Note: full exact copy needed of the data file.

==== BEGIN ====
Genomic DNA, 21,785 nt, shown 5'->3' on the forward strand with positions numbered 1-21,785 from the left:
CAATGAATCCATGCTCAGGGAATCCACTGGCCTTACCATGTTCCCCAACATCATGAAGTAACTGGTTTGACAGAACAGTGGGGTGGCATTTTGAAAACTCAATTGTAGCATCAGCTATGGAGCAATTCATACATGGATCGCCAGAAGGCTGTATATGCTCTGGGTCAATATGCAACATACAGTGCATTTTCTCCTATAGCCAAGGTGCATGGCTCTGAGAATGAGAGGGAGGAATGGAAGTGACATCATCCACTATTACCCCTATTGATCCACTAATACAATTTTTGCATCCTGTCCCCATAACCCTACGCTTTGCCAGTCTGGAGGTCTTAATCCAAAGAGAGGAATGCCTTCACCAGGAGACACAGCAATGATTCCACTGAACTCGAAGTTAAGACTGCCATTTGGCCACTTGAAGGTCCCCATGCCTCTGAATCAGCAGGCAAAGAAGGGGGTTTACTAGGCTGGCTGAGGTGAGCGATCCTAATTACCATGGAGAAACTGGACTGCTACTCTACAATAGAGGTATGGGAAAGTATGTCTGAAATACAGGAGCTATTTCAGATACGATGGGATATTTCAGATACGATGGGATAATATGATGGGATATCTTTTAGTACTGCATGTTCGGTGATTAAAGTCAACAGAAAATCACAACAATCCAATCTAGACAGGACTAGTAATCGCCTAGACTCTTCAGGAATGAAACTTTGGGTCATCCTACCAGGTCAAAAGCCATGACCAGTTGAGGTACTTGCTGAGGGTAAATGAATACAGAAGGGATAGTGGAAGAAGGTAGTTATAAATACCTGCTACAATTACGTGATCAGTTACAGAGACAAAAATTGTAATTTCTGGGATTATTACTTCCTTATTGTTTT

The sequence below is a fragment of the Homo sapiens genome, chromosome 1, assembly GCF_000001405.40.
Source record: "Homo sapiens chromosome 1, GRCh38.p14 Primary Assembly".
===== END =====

Genomic DNA, 21,785 nt, shown 5'->3' on the forward strand with positions numbered 1-21,785 from the left:
CAATGAATCCATGCTCAGGGAATCCACTGGCCTTACCATGTTCCCCAACATCATGAAGTAACTGGTTTGACAGAACAGTGGGGTGGCATTTTGAAAACTCAATTGTAGCATCAGCTATGGAGCAATTCATACATGGATCGCCAGAAGGCTGTATATGCTCTGGGTCAATATGCAACATACAGTGCATTTTCTCCTATAGCCAAGGTGCATGGCTCTGAGAATGAGAGGGAGGAATGGAAGTGACATCATCCACTATTACCCCTATTGATCCACTAATACAATTTTTGCATCCTGTCCCCATAACCCTACGCTTTGCCAGTCTGGAGGTCTTAATCCAAAGAGAGGAATGCCTTCACCAGGAGACACAGCAATGATTCCACTGAACTCGAAGTTAAGACTGCCATTTGGCCACTTGAAGGTCCCCATGCCTCTGAATCAGCAGGCAAAGAAGGGGGTTTACTAGGCTGGCTGAGGTGAGCGATCCTAATTACCATGGAGAAACTGGACTGCTACTCTACAATAGAGGTATGGGAAAGTATGTCTGAAATACAGGAGCTATTTCAGATACGATGGGATATTTCAGATACGATGGGATAATATGATGGGATATCTTTTAGTACTGCATGTTCGGTGATTAAAGTCAACAGAAAATCACAACAATCCAATCTAGACAGGACTAGTAATCGCCTAGACTCTTCAGGAATGAAACTTTGGGTCATCCTACCAGGTCAAAAGCCATGACCAGTTGAGGTACTTGCTGAGGGTAAATGAATACAGAAGGGATAGTGGAAGAAGGTAGTTATAAATACCTGCTACAATTACGTGATCAGTTACAGAGACAAAAATTGTAATTTCTGGGATTATTACTTCCTTATTGTTTT

The sequence below is a fragment of the Homo sapiens genome, chromosome 1, assembly GCF_000001405.40.
Source record: "Homo sapiens chromosome 1, GRCh38.p14 Primary Assembly".